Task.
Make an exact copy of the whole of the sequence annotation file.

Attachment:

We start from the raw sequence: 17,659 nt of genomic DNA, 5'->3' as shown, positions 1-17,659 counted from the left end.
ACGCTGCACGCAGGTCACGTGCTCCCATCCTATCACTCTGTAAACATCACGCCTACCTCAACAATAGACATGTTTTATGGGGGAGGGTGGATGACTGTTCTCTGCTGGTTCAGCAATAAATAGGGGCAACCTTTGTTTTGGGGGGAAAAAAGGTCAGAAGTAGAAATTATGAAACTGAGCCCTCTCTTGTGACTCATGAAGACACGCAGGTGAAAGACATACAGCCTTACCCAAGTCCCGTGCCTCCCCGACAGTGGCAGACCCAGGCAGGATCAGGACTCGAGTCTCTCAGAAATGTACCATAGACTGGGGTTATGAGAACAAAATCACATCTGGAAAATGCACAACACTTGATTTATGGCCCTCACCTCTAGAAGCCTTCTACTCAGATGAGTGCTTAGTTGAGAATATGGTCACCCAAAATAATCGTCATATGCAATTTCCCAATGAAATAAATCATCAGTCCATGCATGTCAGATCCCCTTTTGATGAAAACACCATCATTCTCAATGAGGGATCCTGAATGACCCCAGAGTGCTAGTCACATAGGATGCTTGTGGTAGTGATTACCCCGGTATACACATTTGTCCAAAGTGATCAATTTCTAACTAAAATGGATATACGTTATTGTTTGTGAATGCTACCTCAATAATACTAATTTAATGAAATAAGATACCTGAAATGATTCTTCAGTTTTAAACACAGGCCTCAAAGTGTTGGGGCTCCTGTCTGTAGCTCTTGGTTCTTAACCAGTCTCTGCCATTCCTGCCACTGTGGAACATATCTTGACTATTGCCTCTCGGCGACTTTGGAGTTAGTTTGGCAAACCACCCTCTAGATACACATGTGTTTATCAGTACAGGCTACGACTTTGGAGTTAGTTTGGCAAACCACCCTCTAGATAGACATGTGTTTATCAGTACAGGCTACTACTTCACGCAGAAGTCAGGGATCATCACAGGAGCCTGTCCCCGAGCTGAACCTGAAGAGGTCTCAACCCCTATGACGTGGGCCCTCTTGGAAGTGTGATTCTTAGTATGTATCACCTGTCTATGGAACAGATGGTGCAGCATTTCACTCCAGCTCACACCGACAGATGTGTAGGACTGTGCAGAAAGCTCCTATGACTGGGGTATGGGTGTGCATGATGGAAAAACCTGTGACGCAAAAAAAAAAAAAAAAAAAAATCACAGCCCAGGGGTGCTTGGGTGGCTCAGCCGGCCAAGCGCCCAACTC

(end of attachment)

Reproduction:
We start from the raw sequence: 17,659 nt of genomic DNA, 5'->3' as shown, positions 1-17,659 counted from the left end.
ACGCTGCACGCAGGTCACGTGCTCCCATCCTATCACTCTGTAAACATCACGCCTACCTCAACAATAGACATGTTTTATGGGGGAGGGTGGATGACTGTTCTCTGCTGGTTCAGCAATAAATAGGGGCAACCTTTGTTTTGGGGGGAAAAAAGGTCAGAAGTAGAAATTATGAAACTGAGCCCTCTCTTGTGACTCATGAAGACACGCAGGTGAAAGACATACAGCCTTACCCAAGTCCCGTGCCTCCCCGACAGTGGCAGACCCAGGCAGGATCAGGACTCGAGTCTCTCAGAAATGTACCATAGACTGGGGTTATGAGAACAAAATCACATCTGGAAAATGCACAACACTTGATTTATGGCCCTCACCTCTAGAAGCCTTCTACTCAGATGAGTGCTTAGTTGAGAATATGGTCACCCAAAATAATCGTCATATGCAATTTCCCAATGAAATAAATCATCAGTCCATGCATGTCAGATCCCCTTTTGATGAAAACACCATCATTCTCAATGAGGGATCCTGAATGACCCCAGAGTGCTAGTCACATAGGATGCTTGTGGTAGTGATTACCCCGGTATACACATTTGTCCAAAGTGATCAATTTCTAACTAAAATGGATATACGTTATTGTTTGTGAATGCTACCTCAATAATACTAATTTAATGAAATAAGATACCTGAAATGATTCTTCAGTTTTAAACACAGGCCTCAAAGTGTTGGGGCTCCTGTCTGTAGCTCTTGGTTCTTAACCAGTCTCTGCCATTCCTGCCACTGTGGAACATATCTTGACTATTGCCTCTCGGCGACTTTGGAGTTAGTTTGGCAAACCACCCTCTAGATACACATGTGTTTATCAGTACAGGCTACGACTTTGGAGTTAGTTTGGCAAACCACCCTCTAGATAGACATGTGTTTATCAGTACAGGCTACTACTTCACGCAGAAGTCAGGGATCATCACAGGAGCCTGTCCCCGAGCTGAACCTGAAGAGGTCTCAACCCCTATGACGTGGGCCCTCTTGGAAGTGTGATTCTTAGTATGTATCACCTGTCTATGGAACAGATGGTGCAGCATTTCACTCCAGCTCACACCGACAGATGTGTAGGACTGTGCAGAAAGCTCCTATGACTGGGGTATGGGTGTGCATGATGGAAAAACCTGTGACGCAAAAAAAAAAAAAAAAAAAAATCACAGCCCAGGGGTGCTTGGGTGGCTCAGCCGGCCAAGCGCCCAACTC